Study says Gen Z prefers financial stability over career growth
Perhaps we’ve all been there—fresh-faced and full of dreams, stepping into the workforce with a resolve to climb the corporate ladder. We even vowed to “make a difference” and “change the world.” But in an era where financial stability is elusive, it seems that Gen Z has had enough of idealism.
They’ve swapped out the rose-tinted glasses for a more pragmatic pair, and The Standard’s (a financial product and services firm) recent survey among Gen Z employees can prove this.
Stability comes first, growth can wait
Times have changed, and so have the priorities of young Americans. While they once believed in following their passion and chasing lofty career goals, the harsh reality of adulthood has made them shift their focus on securing stable income streams instead.
According to the report, around 29 percent of the 1,250 respondents (who are full-time workers aged 18 to 26) rated their financial condition as “good or excellent,” while 27 percent admitted to being in “poor or terrible financial shape.”
This almost-even split highlights the potentially unaddressed—undervalued at best—financial struggles Gen Z employees face. “They’ve been hit hard by inflation and the high cost of health care,” wrote The Standard. “[They’re also] worried about saving for their long-term future.”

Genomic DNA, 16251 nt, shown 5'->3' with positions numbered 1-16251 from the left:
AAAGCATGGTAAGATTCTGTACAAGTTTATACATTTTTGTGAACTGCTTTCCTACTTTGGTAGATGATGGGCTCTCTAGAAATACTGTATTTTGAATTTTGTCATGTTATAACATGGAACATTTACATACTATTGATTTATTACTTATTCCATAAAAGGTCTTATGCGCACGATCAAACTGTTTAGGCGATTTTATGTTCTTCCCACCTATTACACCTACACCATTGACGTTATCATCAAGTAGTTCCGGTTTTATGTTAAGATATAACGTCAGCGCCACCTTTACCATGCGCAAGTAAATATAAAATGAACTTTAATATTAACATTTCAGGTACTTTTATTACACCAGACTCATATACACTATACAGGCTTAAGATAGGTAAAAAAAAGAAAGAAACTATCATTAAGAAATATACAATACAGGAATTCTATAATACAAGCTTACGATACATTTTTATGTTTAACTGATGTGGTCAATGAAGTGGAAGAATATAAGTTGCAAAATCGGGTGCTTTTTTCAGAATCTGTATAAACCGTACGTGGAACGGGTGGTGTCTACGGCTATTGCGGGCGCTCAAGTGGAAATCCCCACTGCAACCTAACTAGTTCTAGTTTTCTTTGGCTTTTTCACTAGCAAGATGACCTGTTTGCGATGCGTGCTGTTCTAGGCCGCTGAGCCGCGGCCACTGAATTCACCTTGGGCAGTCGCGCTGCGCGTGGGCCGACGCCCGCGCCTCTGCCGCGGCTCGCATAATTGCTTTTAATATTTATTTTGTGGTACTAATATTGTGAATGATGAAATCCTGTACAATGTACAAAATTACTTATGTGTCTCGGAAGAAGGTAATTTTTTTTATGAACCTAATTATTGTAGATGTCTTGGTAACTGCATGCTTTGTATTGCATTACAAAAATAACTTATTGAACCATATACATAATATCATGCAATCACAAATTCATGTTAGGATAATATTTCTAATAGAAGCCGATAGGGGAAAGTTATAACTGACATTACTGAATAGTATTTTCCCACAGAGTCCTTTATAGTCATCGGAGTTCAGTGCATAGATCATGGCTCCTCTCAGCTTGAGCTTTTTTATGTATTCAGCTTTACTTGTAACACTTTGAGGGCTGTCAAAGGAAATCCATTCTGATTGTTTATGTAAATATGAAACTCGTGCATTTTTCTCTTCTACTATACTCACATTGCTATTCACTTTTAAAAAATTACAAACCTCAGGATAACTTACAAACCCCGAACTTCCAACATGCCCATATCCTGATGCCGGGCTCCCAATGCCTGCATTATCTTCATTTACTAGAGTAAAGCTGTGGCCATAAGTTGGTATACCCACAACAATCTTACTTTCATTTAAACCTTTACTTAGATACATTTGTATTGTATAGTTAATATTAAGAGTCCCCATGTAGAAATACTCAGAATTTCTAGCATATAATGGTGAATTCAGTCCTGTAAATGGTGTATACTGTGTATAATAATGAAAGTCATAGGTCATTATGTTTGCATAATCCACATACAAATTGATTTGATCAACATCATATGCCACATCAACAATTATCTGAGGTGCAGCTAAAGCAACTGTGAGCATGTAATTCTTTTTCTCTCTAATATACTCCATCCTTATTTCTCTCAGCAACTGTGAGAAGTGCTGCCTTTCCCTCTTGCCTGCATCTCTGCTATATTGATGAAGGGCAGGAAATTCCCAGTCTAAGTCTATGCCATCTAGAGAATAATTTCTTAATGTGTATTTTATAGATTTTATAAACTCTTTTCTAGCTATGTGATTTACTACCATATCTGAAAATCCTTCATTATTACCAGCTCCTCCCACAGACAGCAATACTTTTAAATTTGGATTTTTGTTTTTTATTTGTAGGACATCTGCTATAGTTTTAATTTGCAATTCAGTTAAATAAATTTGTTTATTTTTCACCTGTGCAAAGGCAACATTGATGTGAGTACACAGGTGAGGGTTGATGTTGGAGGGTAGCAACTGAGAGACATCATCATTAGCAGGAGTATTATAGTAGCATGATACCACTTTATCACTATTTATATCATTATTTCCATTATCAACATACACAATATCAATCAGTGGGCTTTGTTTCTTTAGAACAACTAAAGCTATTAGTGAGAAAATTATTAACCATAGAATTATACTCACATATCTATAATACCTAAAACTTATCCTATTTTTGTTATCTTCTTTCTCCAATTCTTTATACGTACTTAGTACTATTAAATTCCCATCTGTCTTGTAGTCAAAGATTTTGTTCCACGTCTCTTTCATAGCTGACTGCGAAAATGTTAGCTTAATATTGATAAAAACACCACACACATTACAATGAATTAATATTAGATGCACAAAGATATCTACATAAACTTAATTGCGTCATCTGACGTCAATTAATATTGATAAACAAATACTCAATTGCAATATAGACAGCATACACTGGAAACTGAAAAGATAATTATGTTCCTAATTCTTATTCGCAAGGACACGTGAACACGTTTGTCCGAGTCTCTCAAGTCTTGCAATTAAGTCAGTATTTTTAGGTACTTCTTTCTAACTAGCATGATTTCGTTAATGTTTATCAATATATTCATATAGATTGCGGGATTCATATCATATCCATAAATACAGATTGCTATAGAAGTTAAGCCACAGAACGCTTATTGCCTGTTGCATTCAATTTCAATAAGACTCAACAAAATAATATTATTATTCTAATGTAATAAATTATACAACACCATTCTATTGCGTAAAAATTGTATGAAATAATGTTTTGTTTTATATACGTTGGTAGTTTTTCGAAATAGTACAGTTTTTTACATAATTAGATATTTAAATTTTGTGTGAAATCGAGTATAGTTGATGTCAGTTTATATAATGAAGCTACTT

Top employee benefits (Gen Z’s version)
Beyond fair salary compensation, young Americans are looking for specific benefits that would ease their financial burdens and provide a safety net in today’s uncertain economic climate.
Health or medical insurance leads the pack, followed (respectively) by paid family and medical leave, retirement savings plans, and life insurance. Tied in fifth place are emergency savings accounts and mental health days.
“You may think you pay employees well,” said one respondent. “But keep in mind most people are living paycheck to paycheck, and any sort of benefits helps.”
In support, the report stated that Gen Z wishes their employers to be more involved with their preparation for the future—whether it be through benefits and/or help with financial literacy.
What does this mean for employers, then?
Well, the message is clear: adapt or risk losing talent. If employers want to attract and retain top Gen Z workers, they need to acknowledge the shifting priorities of Gen Z workers and how they’re increasingly willing to jump ship for better opportunities—be it higher pay or improved benefits packages.
To meet these expectations, the report suggests a three-pronged approach: target financial “pain points” left unaddressed by other institutions, focus on employee resource groups, and educate Gen Z on disability insurance.